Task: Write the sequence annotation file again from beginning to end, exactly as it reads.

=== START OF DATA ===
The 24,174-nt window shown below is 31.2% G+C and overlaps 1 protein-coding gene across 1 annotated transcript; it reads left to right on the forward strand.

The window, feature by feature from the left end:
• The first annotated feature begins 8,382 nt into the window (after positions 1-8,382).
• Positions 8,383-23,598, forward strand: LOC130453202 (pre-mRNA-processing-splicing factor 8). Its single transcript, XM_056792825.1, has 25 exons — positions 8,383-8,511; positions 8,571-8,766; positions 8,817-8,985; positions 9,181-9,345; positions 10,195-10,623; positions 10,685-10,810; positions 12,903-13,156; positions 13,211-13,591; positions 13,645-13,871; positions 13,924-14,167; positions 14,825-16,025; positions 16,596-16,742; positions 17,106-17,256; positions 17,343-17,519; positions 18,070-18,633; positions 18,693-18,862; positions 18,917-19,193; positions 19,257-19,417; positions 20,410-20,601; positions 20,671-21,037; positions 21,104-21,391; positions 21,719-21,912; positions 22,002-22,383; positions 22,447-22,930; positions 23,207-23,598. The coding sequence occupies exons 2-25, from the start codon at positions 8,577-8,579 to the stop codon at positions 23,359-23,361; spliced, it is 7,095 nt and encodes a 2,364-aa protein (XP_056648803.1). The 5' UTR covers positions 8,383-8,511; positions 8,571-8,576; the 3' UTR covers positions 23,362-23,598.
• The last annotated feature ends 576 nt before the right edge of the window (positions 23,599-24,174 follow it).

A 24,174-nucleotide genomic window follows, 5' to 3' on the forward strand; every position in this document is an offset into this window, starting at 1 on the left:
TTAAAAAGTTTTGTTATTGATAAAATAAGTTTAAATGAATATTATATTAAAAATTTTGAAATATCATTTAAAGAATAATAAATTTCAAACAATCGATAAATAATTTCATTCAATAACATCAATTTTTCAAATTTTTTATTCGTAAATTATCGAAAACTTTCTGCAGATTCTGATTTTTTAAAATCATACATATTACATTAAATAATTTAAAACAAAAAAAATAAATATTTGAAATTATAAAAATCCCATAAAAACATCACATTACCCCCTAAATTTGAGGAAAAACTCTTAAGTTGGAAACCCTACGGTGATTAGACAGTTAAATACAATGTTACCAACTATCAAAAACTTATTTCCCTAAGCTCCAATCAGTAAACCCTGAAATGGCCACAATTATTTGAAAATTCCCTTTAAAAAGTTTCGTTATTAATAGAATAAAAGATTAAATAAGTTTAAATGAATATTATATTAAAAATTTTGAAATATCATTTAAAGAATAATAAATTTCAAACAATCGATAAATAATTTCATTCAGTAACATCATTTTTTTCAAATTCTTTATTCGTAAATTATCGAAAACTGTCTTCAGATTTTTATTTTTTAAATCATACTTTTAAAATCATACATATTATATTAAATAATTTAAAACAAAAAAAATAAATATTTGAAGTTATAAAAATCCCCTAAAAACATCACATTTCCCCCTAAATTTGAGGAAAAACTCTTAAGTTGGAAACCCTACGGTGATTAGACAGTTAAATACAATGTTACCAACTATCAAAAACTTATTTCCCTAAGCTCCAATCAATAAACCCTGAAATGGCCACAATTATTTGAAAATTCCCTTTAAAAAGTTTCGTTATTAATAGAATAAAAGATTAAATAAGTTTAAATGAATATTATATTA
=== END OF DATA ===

The 24,174-nt window shown below is 31.2% G+C and overlaps 1 protein-coding gene across 1 annotated transcript; it reads left to right on the forward strand.

The window, feature by feature from the left end:
• The first annotated feature begins 8,382 nt into the window (after positions 1-8,382).
• Positions 8,383-23,598, forward strand: LOC130453202 (pre-mRNA-processing-splicing factor 8). Its single transcript, XM_056792825.1, has 25 exons — positions 8,383-8,511; positions 8,571-8,766; positions 8,817-8,985; positions 9,181-9,345; positions 10,195-10,623; positions 10,685-10,810; positions 12,903-13,156; positions 13,211-13,591; positions 13,645-13,871; positions 13,924-14,167; positions 14,825-16,025; positions 16,596-16,742; positions 17,106-17,256; positions 17,343-17,519; positions 18,070-18,633; positions 18,693-18,862; positions 18,917-19,193; positions 19,257-19,417; positions 20,410-20,601; positions 20,671-21,037; positions 21,104-21,391; positions 21,719-21,912; positions 22,002-22,383; positions 22,447-22,930; positions 23,207-23,598. The coding sequence occupies exons 2-25, from the start codon at positions 8,577-8,579 to the stop codon at positions 23,359-23,361; spliced, it is 7,095 nt and encodes a 2,364-aa protein (XP_056648803.1). The 5' UTR covers positions 8,383-8,511; positions 8,571-8,576; the 3' UTR covers positions 23,362-23,598.
• The last annotated feature ends 576 nt before the right edge of the window (positions 23,599-24,174 follow it).

A 24,174-nucleotide genomic window follows, 5' to 3' on the forward strand; every position in this document is an offset into this window, starting at 1 on the left:
TTAAAAAGTTTTGTTATTGATAAAATAAGTTTAAATGAATATTATATTAAAAATTTTGAAATATCATTTAAAGAATAATAAATTTCAAACAATCGATAAATAATTTCATTCAATAACATCAATTTTTCAAATTTTTTATTCGTAAATTATCGAAAACTTTCTGCAGATTCTGATTTTTTAAAATCATACATATTACATTAAATAATTTAAAACAAAAAAAATAAATATTTGAAATTATAAAAATCCCATAAAAACATCACATTACCCCCTAAATTTGAGGAAAAACTCTTAAGTTGGAAACCCTACGGTGATTAGACAGTTAAATACAATGTTACCAACTATCAAAAACTTATTTCCCTAAGCTCCAATCAGTAAACCCTGAAATGGCCACAATTATTTGAAAATTCCCTTTAAAAAGTTTCGTTATTAATAGAATAAAAGATTAAATAAGTTTAAATGAATATTATATTAAAAATTTTGAAATATCATTTAAAGAATAATAAATTTCAAACAATCGATAAATAATTTCATTCAGTAACATCATTTTTTTCAAATTCTTTATTCGTAAATTATCGAAAACTGTCTTCAGATTTTTATTTTTTAAATCATACTTTTAAAATCATACATATTATATTAAATAATTTAAAACAAAAAAAATAAATATTTGAAGTTATAAAAATCCCCTAAAAACATCACATTTCCCCCTAAATTTGAGGAAAAACTCTTAAGTTGGAAACCCTACGGTGATTAGACAGTTAAATACAATGTTACCAACTATCAAAAACTTATTTCCCTAAGCTCCAATCAATAAACCCTGAAATGGCCACAATTATTTGAAAATTCCCTTTAAAAAGTTTCGTTATTAATAGAATAAAAGATTAAATAAGTTTAAATGAATATTATATTA